Haitians go into lifetime of debt to fund funerals

April 08, 2017
The remains of an exhumed corpse leans against its grave before being taking away to a mass grave in the national cemetery in Port-au-Prince, Haiti.


Aspasie Tanis lives hand to mouth on the edge of eviction in the best of times, scraping out a living selling packets of spaghetti and cookies outside her low-slung concrete shack in Haiti's capital. Now, the death of her father by stroke threatens to send her into a lifetime of debt.

The distraught single mother is frantically seeking loans from friends and pastors to pay for the cheapest funeral on offer. Hospital morgue officials say her father's body will be dumped in a pauper's grave unless her struggling family forks over a relative fortune of just over US$1,000 (J$128,721).

"I'll never be at peace if he isn't buried properly," Tanis said quietly after transferring her father's corpse to a cut-rate private morgue.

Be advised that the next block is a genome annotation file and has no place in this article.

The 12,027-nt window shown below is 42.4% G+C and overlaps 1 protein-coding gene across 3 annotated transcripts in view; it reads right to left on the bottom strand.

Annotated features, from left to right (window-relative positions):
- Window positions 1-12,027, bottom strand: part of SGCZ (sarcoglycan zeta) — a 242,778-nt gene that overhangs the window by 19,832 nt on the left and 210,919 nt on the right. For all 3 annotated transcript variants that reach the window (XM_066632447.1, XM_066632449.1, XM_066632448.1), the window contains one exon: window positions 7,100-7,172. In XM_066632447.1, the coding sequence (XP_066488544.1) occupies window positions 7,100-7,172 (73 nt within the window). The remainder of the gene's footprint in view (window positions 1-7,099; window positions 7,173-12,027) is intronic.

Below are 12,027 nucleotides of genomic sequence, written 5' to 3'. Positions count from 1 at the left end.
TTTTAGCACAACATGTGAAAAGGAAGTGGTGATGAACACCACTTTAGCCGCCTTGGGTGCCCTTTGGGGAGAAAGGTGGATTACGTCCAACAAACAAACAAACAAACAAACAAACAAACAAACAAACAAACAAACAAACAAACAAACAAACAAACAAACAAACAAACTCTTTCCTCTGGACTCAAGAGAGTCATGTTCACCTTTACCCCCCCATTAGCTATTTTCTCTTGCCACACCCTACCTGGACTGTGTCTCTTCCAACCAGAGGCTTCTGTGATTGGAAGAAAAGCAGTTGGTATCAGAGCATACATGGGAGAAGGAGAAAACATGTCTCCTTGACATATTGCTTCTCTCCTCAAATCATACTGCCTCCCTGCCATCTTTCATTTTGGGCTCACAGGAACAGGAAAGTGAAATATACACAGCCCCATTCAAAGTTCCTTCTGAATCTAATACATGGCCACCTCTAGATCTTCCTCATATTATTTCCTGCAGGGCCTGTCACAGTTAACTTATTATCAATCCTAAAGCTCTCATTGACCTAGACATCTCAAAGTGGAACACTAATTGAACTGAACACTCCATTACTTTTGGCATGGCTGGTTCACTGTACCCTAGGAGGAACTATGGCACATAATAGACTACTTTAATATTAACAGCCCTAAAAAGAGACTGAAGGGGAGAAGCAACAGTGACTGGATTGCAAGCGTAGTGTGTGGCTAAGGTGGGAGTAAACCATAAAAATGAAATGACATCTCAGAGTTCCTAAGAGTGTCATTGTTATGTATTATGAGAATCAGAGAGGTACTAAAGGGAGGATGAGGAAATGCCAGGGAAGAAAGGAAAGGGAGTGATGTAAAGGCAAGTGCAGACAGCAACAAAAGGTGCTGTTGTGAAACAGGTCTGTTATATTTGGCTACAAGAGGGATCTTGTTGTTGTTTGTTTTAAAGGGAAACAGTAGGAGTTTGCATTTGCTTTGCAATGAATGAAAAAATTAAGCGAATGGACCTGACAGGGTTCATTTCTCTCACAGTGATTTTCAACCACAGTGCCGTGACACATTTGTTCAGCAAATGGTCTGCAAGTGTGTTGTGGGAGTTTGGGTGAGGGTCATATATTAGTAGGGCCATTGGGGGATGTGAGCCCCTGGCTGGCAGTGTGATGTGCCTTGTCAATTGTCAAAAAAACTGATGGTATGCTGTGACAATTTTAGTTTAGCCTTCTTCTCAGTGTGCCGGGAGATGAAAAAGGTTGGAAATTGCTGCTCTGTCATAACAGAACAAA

Her anxiety is shared by many in Haiti, where two out of three people live on less than US$2 per day and burying the dead is a predatory business.

While funerals are costly in a number of countries, Haitian undertakers get away with charging rates that exceed what most citizens earn in a year.

Teams of entrepreneurs, including videographers and brass bands who lead street processions, stand ready to rack up funeral bills with families who are frequently ill-equipped to pay for any of it. There are even mourners-for-hire for those who want the social prestige of a big send-off.

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